Well, your industrial design is pretty European, anyway.
In any case, Batman cleans up Tlano’s mess eventually by, er, cleverly using the Bat-Radia (alternatively: Using the Bat-Radia precisely as intended) to make the invisible invading enemies … VISIBLE! Which scares them into returning home. This is exactly how we defeated the British, too. Look it up. It’s in your history books.
On his way back from his obvious bout with dementia, Batman ponders the amazing adventure he just experienced. “In the Bat-Plane again,” he shouts, not realizing that psychotic breaks can synthesize a delusion seemingly days in length within a fraction of seconds, “Why, I’ve only been gone for a few seconds – which were hours on Planet X!”
Say what you will, this panel is beautiful.
“It would be far easier to consider this a dream,” says Batman, blithely piloting an enormous jet over a populated area after leering at his sleeping, adolescent ward while changing into his caped playsuit, “But how can I? For in my hand, I hold the BAT-RADIA!” I have wondered the same thing, full like a kastrull and twelve sheets to the wind, wondering if my own drunken delusion could possibly be only as dream when I hold the Bat-Radia (i.e. a knob I ripped off a cigarette machine before they kicked me out of the bar) in my hand! Excelsior, Bat-Believers!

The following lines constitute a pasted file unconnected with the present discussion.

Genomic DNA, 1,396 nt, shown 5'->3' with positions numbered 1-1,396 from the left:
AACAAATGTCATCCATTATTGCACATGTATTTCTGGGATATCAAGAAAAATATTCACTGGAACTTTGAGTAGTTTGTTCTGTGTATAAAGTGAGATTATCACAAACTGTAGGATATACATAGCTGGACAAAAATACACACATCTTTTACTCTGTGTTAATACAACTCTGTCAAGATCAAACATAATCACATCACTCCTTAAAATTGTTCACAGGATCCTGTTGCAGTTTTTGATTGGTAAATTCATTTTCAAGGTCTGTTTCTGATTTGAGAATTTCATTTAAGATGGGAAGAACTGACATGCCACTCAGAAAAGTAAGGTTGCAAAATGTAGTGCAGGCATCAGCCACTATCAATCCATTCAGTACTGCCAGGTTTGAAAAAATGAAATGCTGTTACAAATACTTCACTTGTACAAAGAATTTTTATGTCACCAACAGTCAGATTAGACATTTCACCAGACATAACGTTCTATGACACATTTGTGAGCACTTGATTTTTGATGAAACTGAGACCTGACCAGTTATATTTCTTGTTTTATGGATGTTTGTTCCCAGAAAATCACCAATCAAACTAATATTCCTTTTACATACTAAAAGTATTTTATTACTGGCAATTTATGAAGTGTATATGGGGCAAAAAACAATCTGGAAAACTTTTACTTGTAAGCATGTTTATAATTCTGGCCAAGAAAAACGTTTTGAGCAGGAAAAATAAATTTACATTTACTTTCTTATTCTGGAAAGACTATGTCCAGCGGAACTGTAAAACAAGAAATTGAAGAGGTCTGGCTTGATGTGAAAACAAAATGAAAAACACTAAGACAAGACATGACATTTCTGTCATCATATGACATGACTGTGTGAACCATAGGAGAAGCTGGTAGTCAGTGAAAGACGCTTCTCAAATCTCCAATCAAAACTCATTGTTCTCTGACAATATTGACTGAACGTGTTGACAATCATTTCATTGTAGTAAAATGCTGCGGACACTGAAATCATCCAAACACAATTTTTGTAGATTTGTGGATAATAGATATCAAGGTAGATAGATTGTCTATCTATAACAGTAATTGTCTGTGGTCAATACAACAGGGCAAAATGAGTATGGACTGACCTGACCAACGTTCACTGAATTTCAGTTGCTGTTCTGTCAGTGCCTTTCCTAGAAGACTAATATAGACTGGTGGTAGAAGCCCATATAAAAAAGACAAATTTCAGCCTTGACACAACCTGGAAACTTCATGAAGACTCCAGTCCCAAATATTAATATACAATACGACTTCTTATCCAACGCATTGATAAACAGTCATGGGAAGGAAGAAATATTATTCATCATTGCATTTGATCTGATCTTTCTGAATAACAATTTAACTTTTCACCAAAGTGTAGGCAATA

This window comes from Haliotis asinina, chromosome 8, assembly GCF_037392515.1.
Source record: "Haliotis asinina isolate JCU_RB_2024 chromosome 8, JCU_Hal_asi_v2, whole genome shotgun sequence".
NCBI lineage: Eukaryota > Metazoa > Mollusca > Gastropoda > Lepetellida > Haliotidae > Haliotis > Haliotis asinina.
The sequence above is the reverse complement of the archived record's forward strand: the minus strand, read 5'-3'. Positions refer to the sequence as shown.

Wednesday, September 17, 2008
The second story is tantalizingly titled “Batman Meets Fatman,” the latter being a morbidly obese circus clown in an oversized, lop-eared Batman costume. You know, Superman used to have to have to contend with the misadventures of a hock-faced professional wrestler called “Ugly Superman.” I imagine Wonder Woman must have, once or twice in her career, endured the company of “Back Full Of Zits Wonder Woman” or “Princess Moustache.”
Fatman is apparently some sort of comedic genius – I consider him to be the Richard Pryor of dressing up like a rubber ferret and falling on his ass accompanied with “parp” sounds – but is additionally a frustrated would-be crimefighter. He even goes so far as – after admitting as much to his idol Batman - breaking into a face full of open, sloppy, snotty tears, a nervous breakdown which earns him a complimentary ride in the Batmobile, rather than the energetic bat-smack in the head I’d anticipated.
Anyway, we only have eight goddamn pages for this one, and the less time spent with Fatman the better, most likely. I honestly have to say this – listen, I am not a thin man. I am a large man. I broke an airplane once. And even with the howling spirits of a thousand pulled pork sandwiches condemning me from the perches of my gut and thighs, I still feel comfortable saying this to Fatman: Lose some fucking weight and join the police academy, blubber-ass.
Batman and Robin ultimately find themselves captured by a trio of petty thugs, which probably eroded the Joker’s self-confidence with sudden profoundness. Seriously, no piranha-filled tank, no buzzsaw with a big smile painted on it. I think they actually left a trail of candy corn leading under a showbox with a stick propping it up, or a rat trap with peanut butter and a piece of tinfoil on it.
Whatever the case (specifically, the case of Batman and Robin apparently not being very good at their jobs), Fatman comes to the rescue by distracting the crooks with his comical (citation needed) clown act, all falling on an oversized Batarang and using his flabby gut as a bludgeon. You know. High brow shit.